Thursday, March 3, 2016

Review - Redbreast Single Cask

This new whiskey from Redbreast is the first ever single barrel expression to be released by the award-winning Irish brand. Cask number 30087 is an ex-Oloroso sherry butt that was filled at Midleton in 1999 and the cask has yielded just 576 bottles. It was selected by Billy Leighton, Head Blender at Midleton, and staff of retailer The Whisky Exchange and will be on sale exclusively through them.  Redbreast is a single pot still whiskey, which means that both malted and unmalted barley are used as ingredients and distilled in copper pot stills.  This style of whiskey was revered in the 18th and 19th centuries.  They aided the global rise in popularity of Irish whiskey and are now making a pronounced comeback.

Redbreast is produced at the Midleton distillery in Co. Cork, southern Ireland.  The Old Midleton distillery started production in 1825. but Midleton as we know it today was founded in 1975 following the joining of the Cork Distillers Company, John Jameson & Son and John Power & Son in the late 1960s. This group, named Irish Distillers Group, built a new distillery next to the old one - this is now the largest in Ireland with an annual capacity of 19 million litres and is currently owned by Irish Distillers Pernod Ricard.

Did you know?
The first documention of Redbreast as a brand came in 1912 when an advertising poster for Redbreast JJ Liqueur appeared.  It is believed the name refers to the robin redbreast bird and was a nickname given to the brand by the Chairman of the W & A Gilbey whiskey company.  He was a keen bird watcher and it was said to be his favourite bird.  The JJ refers to John Jameson & Son, who worked in partnership with Gilbeys and produced the whiskey in Dublin.  Other rumours include that it was named after the bright red colour of the whiskey, which resembled the colour of the robin's breast.

The Redbreast Single Cask has been bottled at the natural cask strength of 59.9% ABV, is non chill-filtered and of natural colour.  It will cost £180 per bottle and can only be purchased from specialist retailer The Whisky Exchange.

Our tasting notes
The colour is deep amber and the nose is a feisty mix of sweet and spicy aromas.  There are plenty of dark dried fruits - think of raisins, dates and figs - plus molasses, hazelnut praline and milk chocolate.  There are punchy wood spice aromas in tandom, especially cinnamon and cedarwood. Background dried mango, black treacle and a hint of sulphur add further intensity.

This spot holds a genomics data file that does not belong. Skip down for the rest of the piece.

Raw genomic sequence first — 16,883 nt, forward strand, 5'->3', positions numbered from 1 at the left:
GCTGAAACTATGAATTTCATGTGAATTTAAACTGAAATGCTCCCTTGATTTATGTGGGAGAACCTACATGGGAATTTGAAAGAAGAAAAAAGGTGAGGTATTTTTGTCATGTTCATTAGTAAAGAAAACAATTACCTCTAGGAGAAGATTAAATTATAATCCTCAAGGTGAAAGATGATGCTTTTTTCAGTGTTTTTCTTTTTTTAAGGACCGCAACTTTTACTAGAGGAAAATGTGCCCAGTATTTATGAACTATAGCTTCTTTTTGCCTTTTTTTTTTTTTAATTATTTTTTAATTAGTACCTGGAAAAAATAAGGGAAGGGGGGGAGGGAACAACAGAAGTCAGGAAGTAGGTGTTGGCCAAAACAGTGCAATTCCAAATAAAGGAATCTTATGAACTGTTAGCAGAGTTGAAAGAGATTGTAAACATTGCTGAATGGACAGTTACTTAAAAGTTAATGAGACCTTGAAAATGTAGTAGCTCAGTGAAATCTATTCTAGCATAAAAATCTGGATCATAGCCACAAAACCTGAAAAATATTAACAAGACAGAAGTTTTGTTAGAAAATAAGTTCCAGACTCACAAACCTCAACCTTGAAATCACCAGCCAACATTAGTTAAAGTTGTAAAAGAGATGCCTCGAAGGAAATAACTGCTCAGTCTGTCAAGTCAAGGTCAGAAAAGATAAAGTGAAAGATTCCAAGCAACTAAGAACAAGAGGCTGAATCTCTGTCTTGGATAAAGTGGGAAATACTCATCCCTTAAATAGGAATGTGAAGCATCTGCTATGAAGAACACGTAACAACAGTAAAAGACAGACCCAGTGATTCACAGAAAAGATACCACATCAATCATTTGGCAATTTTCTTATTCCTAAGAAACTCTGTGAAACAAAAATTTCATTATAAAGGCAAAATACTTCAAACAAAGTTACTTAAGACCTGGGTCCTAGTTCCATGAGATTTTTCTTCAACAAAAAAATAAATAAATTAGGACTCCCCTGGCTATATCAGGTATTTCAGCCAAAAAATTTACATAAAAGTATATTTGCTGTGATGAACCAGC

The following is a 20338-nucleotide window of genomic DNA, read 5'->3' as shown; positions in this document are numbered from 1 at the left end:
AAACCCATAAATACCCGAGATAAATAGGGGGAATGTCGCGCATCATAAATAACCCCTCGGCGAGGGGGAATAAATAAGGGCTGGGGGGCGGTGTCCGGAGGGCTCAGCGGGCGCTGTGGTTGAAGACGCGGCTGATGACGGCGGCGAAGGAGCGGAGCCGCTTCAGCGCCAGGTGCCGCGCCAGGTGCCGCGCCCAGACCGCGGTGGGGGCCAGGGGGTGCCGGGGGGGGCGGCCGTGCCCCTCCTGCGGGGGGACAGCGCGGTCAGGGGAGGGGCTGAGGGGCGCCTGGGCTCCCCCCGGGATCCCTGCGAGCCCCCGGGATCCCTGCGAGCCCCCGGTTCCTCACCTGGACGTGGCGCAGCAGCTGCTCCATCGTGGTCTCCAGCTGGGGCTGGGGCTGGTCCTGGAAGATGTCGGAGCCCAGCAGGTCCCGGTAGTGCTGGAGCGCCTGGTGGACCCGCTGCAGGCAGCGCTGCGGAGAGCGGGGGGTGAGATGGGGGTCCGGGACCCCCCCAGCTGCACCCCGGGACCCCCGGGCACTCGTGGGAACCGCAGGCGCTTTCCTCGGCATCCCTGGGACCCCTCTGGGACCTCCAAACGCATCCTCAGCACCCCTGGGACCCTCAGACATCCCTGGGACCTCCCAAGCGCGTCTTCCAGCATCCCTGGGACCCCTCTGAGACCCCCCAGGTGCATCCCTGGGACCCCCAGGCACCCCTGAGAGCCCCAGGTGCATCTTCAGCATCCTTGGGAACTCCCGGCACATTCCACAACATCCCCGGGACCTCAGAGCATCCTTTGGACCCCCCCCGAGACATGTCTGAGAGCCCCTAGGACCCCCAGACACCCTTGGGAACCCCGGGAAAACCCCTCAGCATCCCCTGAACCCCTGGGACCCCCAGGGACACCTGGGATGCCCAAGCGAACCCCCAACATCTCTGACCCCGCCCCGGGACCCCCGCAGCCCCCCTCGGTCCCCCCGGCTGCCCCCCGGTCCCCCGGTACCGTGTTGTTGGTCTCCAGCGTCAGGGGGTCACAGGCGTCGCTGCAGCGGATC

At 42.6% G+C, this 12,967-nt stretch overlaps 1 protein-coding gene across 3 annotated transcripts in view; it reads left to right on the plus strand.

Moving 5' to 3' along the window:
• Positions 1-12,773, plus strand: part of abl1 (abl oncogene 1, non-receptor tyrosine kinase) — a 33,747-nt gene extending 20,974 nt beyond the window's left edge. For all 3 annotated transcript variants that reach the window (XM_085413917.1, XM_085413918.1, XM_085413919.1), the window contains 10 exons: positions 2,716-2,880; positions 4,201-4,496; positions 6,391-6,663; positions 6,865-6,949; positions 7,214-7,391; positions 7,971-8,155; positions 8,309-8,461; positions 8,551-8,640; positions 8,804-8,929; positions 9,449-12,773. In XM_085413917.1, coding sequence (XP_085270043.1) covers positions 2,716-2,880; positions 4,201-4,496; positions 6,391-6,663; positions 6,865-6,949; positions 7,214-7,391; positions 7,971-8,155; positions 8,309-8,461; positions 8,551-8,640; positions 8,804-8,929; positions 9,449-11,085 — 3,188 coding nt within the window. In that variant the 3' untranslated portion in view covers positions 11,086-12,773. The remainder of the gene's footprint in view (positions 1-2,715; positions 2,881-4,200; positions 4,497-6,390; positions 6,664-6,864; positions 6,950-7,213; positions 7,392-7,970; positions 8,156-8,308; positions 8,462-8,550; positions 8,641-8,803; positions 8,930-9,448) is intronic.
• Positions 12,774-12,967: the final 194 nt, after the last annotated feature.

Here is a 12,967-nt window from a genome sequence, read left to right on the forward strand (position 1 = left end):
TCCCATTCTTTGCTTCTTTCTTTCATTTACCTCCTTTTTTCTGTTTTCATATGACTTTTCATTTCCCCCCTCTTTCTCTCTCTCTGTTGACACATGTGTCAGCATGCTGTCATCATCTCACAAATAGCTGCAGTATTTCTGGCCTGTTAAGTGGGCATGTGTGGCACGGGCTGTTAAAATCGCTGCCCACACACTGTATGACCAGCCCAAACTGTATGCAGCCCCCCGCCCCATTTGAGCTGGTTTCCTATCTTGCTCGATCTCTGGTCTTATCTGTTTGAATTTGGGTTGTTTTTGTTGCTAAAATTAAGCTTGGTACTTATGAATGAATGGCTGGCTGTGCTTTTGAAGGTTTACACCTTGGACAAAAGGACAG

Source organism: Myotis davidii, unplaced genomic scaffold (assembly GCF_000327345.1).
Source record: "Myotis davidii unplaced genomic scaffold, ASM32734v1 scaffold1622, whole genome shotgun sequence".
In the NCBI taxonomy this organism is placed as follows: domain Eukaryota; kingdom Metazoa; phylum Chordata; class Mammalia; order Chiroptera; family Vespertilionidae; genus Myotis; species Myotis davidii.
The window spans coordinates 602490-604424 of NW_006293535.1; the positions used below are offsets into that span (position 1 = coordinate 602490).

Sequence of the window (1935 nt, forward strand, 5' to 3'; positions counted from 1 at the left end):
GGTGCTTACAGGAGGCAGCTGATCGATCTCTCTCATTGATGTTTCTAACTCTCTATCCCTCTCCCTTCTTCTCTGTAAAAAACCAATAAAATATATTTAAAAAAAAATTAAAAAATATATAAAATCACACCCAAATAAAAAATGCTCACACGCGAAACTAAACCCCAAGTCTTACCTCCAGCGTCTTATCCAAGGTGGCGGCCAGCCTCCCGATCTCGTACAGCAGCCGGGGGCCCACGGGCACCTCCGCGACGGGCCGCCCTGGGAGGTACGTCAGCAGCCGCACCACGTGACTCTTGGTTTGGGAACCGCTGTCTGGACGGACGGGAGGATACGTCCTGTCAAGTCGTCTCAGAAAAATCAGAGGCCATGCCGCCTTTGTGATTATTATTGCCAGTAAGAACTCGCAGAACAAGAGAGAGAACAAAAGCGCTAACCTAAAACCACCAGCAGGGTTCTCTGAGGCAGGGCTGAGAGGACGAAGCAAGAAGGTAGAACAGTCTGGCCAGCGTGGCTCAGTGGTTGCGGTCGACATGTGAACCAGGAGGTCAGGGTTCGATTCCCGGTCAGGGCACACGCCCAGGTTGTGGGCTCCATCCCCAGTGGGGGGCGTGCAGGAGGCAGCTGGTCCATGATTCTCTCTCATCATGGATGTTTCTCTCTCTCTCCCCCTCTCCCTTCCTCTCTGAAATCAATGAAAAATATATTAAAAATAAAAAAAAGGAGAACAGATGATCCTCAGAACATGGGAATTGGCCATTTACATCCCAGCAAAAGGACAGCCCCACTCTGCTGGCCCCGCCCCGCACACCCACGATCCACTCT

On the palate, this whiskey feels equally as intense.  The high ABV seems to intensify the flavours but unlike some high strength whiskies, it carries it well.  Initially there is a defined sweetness but a bittersweet edge is never far away.  Imagine a combination of raisins, dates, black treacle, butterscotch, coffee grounds and milk chocolate. 

Then further notes of green walnuts, hazelnuts, peach and toasted cereals come through.  The result is an expressive and complex whisky.  The final element is the increasingly heavy wood spices with the cinnamon and cedarwood from the nose accentuated by hints of cloves, white pepper and ginger.  The finish is very long, warming and woody once the sweetness and fruitiness fade.

The addition of water softens the alcohol and wood spices as expected.  The result is that it feels creamier and sweeter notes become more prominent, especially butterscotch and some burnt caramel.  The nuttiness becomes more reminiscent of praline.

What's the verdict? 
We have long been fans of Redbreast - it was one of the first Irish whiskeys that we ever tried and purchased - so we were very interested to try this new single cask offering.  We are pleased to report that it is a beauty and those that chose this particular cask have done very well. 

The whiskey does show a heavy influence from the sherry cask but the balance between the sweet, bitter and spicy notes is very good.  This will surely sell fast given the limited number of bottles and reputation of the brand, so we recommend hurrying if you would like one.

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